You put yourself on an overnight train in China to catch one and then you take another overnight train in China five days later and it learns to never leave your side!
I have been nursing a box of Kleenex and sipping ginger tea for just under a week now and still my head cold doesn’t seem to be lifting. I think I caught it on my way to Shanghai, and now it’s taken hold and is convinced that I am happy with its residence. I have been trying to evict it with potions of lemon, garlic, ginger and “hong tang” (or brown sugar – literally “red” sugar in China) and trying to increase my “warm” intake, as per Chinese medicine, but I’m still sick. I’ve been hacking up a lung in a pitch that is many decibels below my talking voice and making mountains of used tissues you’d need a sherpa to scale.
I am not one to get sick, normally, but I must admit that this pace has been crazy and I’ve been living a little like a delinquent teenager with lots of late night and parties with my dorm friends and my body is currently very angry with me.
I was surely an annoying fellow passenger on the return trip from Shanghai.
I took the overnight train again, but this time by myself and I have been patting myself on my own back about how seasoned a traveller I am and how amazing it was that I made it from Shanghai to Beijing without any serious mishaps. (I photographed the ticket above as official proof!)
The “soft sleeper” cars are a little nicer than the hard sleepers. They’re softer, for one (!), and they’re more private with doors that close at the end of each cubicle. There are also only four people to a cubicle as opposed to six, which makes for more headroom on each bunk and slightly less cramped conditions.
Besides the ability to close a door and the extra room, some other great features of the soft sleeper cars include the fancy restrooms that come with regularly stocked soap and toilet paper (wonder of wonders in China!), the constant hot water dispenser near the restrooms (one of my favourite drinks and lovely to just be able to fill up on “re shui” whenever I wanted to), the ability to turn on a reading light in my bunk, control of the overall cubicle lights (in the hard sleepers, when the lights are out there’s nothing else to do but sleep), the complimentary slippers and, of course, the extra pillow. I do love two pillows!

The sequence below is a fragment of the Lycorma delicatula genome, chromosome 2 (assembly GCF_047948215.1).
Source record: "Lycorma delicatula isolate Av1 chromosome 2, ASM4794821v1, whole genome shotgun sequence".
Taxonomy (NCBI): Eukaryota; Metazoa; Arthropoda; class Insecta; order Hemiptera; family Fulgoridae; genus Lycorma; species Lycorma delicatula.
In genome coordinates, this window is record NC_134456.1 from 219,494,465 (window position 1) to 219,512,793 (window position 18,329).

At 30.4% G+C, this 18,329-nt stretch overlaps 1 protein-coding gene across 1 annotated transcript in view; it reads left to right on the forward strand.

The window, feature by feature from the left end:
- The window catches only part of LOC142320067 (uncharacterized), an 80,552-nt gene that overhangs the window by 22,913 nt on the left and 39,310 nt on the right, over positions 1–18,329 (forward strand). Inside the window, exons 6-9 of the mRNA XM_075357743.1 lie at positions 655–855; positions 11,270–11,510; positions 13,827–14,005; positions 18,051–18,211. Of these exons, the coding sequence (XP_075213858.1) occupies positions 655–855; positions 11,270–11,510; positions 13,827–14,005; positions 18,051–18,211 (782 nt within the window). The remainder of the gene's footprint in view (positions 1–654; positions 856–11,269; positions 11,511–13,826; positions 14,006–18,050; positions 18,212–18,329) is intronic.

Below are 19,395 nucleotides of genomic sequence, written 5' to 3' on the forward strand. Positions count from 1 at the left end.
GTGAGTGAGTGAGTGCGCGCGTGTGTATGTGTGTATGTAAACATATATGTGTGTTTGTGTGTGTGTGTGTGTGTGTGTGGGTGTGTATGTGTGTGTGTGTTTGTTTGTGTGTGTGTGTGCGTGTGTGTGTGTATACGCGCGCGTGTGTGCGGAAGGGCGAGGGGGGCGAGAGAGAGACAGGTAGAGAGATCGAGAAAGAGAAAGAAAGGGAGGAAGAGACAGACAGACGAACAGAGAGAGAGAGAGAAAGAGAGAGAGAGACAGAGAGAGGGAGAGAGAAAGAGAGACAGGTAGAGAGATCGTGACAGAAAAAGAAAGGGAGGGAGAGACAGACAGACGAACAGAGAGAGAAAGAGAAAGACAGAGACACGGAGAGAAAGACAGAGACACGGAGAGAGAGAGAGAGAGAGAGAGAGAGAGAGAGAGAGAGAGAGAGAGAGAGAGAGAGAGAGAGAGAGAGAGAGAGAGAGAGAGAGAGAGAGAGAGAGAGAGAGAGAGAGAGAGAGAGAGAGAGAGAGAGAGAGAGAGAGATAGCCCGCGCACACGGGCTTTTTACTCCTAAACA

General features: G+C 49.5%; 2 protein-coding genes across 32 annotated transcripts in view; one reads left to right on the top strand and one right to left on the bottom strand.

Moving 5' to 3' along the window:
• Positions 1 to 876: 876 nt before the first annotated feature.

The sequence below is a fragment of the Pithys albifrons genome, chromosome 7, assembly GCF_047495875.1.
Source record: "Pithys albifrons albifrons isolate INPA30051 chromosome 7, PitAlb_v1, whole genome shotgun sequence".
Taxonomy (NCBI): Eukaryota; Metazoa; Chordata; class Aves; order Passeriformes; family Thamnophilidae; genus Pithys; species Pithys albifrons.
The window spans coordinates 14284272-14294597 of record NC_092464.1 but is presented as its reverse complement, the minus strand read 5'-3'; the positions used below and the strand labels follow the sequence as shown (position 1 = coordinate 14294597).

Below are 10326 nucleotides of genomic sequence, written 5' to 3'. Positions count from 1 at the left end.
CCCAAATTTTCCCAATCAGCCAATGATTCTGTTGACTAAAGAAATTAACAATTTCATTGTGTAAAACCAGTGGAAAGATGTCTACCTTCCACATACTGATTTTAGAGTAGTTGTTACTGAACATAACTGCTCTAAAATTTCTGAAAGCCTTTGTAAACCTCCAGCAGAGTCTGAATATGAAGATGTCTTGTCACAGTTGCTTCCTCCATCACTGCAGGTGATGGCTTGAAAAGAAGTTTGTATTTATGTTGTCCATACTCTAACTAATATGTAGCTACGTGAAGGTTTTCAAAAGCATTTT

But my favourite feature was the volume control.
In China, I have noticed that piped music is very common. My friends have told me that they hear music at various times of the day coming from garden speakers, public offices, etc. I have been intrigued (in a slightly creeped out way) with the speakers on campus that pump out terrible music at 6:30 am everyday and then again in the early evening. It reminds me a bit of images of prison grounds and I suppose that’s where the creepiness comes in. That, and perhaps the insinuation that there’s some “Brave New World” style propaganda going on!?
Anyway, the train also has piped in music and it’s usually crackling through unequalized speakers. My musician’s ears have a hard time filtering out the ringing frequencies when I hear this happening and I recall that the trip to Shanghai last week included a lot of concentration on my part to ignore the music.
I mercifully located the volume knob at about 9:00pm when my cabin mates had already gone to sleep and the music suddenly started to whine through wincing speakers. That volume knob alone was worth the extra $175 kuai (about $25 Canadian).
So, I was trying to be kind to my fellow travellers by turning off the music, but I still kept them up all night coughing and blowing my nose. They were sympathetic and the next morning we struggled along in Chinese and English about my terrible cold and their concern for the lonely foreign girl seemingly without any immunity. I appreciate their concern, especially in light of their tired eyes.
I also became quite the fascination for a little girl who was about three years old. She regularly made appearances at our open door during the evening the train left and the morning before arriving in Beijing. Her grandmother was caring for her (as is often the set-up in China where the elderly provide childcare) and through her grandmother and my bunk mates, I learned the phrase “ta hen hao(4) qi(3),” which means that “she is very curious.” Also, the phrase, “wode biao(3) yu(3) ta butong,” which means that “I look different than she does.” That is exactly why she was curious too – I am the blonde “waiguoren” (foreigner) and this little three-year-old may never have seen someone who looks like me before. We had smiles and giggles and a few words and I appreciated her innocent and open curiosity as only a child can offer.
I arrived back in Beijing relieved to be home and eager to cocoon in my room to nurse this cold away. Tomorrow, I’ve given it its final notice. If it’s not out by then, I’m bringing in the exterminators.